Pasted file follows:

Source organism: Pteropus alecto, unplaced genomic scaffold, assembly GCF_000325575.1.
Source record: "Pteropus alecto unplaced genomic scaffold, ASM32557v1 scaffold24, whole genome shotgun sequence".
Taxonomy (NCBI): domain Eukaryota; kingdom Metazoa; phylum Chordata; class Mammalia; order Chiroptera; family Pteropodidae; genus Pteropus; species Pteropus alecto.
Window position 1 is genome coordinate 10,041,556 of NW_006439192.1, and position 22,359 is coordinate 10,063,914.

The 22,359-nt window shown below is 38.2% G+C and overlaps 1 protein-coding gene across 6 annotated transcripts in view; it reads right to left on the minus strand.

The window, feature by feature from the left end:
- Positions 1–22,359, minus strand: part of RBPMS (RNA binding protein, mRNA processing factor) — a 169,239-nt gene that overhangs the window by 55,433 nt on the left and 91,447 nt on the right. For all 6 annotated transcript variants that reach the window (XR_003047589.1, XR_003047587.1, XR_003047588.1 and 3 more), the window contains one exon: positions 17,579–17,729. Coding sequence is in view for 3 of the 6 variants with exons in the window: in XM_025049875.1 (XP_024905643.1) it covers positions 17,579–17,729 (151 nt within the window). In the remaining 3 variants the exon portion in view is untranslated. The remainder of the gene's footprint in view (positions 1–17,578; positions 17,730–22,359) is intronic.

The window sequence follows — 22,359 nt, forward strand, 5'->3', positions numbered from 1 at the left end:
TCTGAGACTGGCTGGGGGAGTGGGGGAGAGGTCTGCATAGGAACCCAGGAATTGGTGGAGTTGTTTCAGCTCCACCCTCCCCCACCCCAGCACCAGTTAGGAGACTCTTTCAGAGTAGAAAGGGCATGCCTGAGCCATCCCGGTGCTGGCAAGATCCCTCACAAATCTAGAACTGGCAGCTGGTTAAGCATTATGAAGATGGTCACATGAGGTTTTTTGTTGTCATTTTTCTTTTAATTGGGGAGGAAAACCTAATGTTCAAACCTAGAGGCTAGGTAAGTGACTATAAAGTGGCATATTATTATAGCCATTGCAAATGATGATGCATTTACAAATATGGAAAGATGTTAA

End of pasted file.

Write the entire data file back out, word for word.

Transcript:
Source organism: Pteropus alecto, unplaced genomic scaffold, assembly GCF_000325575.1.
Source record: "Pteropus alecto unplaced genomic scaffold, ASM32557v1 scaffold24, whole genome shotgun sequence".
Taxonomy (NCBI): domain Eukaryota; kingdom Metazoa; phylum Chordata; class Mammalia; order Chiroptera; family Pteropodidae; genus Pteropus; species Pteropus alecto.
Window position 1 is genome coordinate 10,041,556 of NW_006439192.1, and position 22,359 is coordinate 10,063,914.

The 22,359-nt window shown below is 38.2% G+C and overlaps 1 protein-coding gene across 6 annotated transcripts in view; it reads right to left on the minus strand.

The window, feature by feature from the left end:
- Positions 1–22,359, minus strand: part of RBPMS (RNA binding protein, mRNA processing factor) — a 169,239-nt gene that overhangs the window by 55,433 nt on the left and 91,447 nt on the right. For all 6 annotated transcript variants that reach the window (XR_003047589.1, XR_003047587.1, XR_003047588.1 and 3 more), the window contains one exon: positions 17,579–17,729. Coding sequence is in view for 3 of the 6 variants with exons in the window: in XM_025049875.1 (XP_024905643.1) it covers positions 17,579–17,729 (151 nt within the window). In the remaining 3 variants the exon portion in view is untranslated. The remainder of the gene's footprint in view (positions 1–17,578; positions 17,730–22,359) is intronic.

The window sequence follows — 22,359 nt, forward strand, 5'->3', positions numbered from 1 at the left end:
TCTGAGACTGGCTGGGGGAGTGGGGGAGAGGTCTGCATAGGAACCCAGGAATTGGTGGAGTTGTTTCAGCTCCACCCTCCCCCACCCCAGCACCAGTTAGGAGACTCTTTCAGAGTAGAAAGGGCATGCCTGAGCCATCCCGGTGCTGGCAAGATCCCTCACAAATCTAGAACTGGCAGCTGGTTAAGCATTATGAAGATGGTCACATGAGGTTTTTTGTTGTCATTTTTCTTTTAATTGGGGAGGAAAACCTAATGTTCAAACCTAGAGGCTAGGTAAGTGACTATAAAGTGGCATATTATTATAGCCATTGCAAATGATGATGCATTTACAAATATGGAAAGATGTTAA